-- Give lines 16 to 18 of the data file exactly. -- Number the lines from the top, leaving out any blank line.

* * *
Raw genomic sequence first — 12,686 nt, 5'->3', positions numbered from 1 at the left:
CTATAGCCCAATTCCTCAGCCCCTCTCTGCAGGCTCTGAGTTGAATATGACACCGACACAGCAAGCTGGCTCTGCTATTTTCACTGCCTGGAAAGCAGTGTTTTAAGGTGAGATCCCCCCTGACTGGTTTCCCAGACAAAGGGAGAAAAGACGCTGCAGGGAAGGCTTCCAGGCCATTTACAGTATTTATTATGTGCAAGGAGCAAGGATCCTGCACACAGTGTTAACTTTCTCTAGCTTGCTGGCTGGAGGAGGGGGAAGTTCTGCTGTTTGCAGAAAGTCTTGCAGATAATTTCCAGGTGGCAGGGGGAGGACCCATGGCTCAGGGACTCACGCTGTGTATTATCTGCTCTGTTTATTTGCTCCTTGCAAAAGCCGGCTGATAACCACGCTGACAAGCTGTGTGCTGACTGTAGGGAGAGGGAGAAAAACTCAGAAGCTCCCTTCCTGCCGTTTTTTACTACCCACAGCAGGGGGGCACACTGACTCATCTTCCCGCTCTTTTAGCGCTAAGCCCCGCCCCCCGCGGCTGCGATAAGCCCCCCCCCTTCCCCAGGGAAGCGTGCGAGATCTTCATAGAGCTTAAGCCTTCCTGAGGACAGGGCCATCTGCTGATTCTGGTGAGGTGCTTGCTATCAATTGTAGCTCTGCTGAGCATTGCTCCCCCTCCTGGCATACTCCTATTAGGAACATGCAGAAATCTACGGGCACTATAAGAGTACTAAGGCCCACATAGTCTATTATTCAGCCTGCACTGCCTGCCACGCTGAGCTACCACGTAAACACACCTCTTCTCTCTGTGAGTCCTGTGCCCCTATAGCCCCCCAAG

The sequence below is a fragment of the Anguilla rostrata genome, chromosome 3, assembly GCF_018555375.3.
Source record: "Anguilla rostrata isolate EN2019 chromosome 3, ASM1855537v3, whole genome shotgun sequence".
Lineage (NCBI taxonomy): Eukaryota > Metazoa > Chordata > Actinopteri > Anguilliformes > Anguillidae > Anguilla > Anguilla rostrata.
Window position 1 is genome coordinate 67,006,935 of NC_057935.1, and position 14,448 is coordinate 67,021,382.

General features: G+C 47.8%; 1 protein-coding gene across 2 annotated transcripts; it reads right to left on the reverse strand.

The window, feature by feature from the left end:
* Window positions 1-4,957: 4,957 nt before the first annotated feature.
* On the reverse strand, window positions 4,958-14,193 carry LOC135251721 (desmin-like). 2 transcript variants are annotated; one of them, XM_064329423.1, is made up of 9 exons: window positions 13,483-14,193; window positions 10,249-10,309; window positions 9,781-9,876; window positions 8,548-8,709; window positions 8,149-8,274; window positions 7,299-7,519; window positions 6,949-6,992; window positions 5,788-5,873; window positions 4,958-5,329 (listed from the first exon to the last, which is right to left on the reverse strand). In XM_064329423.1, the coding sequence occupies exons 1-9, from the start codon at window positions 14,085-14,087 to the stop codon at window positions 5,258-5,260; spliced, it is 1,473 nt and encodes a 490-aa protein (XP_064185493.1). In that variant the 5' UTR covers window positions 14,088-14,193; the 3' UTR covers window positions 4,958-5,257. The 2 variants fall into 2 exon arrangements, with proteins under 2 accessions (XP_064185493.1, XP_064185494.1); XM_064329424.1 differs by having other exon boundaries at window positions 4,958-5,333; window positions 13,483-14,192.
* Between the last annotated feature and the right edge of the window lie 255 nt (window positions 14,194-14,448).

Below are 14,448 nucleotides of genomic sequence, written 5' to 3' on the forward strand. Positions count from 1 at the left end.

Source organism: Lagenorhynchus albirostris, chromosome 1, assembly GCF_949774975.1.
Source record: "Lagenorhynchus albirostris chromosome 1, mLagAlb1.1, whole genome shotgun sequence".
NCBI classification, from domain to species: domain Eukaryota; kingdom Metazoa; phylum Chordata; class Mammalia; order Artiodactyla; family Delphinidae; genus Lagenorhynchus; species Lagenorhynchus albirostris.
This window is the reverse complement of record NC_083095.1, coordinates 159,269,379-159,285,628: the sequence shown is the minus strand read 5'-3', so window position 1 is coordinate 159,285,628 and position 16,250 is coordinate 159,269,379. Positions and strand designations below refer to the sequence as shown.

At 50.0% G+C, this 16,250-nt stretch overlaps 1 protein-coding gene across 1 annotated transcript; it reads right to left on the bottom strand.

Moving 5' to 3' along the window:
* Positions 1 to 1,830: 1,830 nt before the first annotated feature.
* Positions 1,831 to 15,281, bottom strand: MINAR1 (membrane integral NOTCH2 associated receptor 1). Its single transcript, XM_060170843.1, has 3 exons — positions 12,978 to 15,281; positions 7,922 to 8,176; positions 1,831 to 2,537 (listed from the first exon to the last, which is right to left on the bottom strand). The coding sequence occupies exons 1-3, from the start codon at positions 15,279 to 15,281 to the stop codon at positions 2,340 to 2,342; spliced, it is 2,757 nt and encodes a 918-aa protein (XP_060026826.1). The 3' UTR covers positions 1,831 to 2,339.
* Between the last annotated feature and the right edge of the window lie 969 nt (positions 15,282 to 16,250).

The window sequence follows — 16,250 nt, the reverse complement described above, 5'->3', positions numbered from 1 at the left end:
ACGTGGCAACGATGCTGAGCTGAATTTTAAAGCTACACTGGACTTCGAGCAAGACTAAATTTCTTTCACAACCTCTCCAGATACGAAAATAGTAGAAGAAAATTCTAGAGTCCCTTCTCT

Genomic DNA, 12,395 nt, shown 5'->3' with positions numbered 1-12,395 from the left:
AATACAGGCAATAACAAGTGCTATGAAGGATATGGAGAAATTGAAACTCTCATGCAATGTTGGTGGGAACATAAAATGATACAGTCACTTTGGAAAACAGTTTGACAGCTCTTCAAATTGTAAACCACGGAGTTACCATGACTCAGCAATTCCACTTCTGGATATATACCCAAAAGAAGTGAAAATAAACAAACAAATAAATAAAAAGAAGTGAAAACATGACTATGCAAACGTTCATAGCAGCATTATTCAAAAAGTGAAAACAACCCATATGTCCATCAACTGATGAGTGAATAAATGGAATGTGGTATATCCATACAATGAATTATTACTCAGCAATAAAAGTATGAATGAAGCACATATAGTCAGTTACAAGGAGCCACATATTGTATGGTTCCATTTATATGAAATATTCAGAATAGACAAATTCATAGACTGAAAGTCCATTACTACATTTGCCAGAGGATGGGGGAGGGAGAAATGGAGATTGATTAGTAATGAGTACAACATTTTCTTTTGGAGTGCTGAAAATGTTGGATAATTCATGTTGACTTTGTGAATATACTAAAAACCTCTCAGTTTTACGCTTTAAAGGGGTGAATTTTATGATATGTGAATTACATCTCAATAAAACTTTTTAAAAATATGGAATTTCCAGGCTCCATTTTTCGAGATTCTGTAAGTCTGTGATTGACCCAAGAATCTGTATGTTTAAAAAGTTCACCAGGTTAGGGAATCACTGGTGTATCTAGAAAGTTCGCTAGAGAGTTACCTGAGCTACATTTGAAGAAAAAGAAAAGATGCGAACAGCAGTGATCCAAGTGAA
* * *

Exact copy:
This window is the reverse complement of record NC_083095.1, coordinates 159,269,379-159,285,628: the sequence shown is the minus strand read 5'-3', so window position 1 is coordinate 159,285,628 and position 16,250 is coordinate 159,269,379. Positions and strand designations below refer to the sequence as shown.

At 50.0% G+C, this 16,250-nt stretch overlaps 1 protein-coding gene across 1 annotated transcript; it reads right to left on the bottom strand.

Moving 5' to 3' along the window: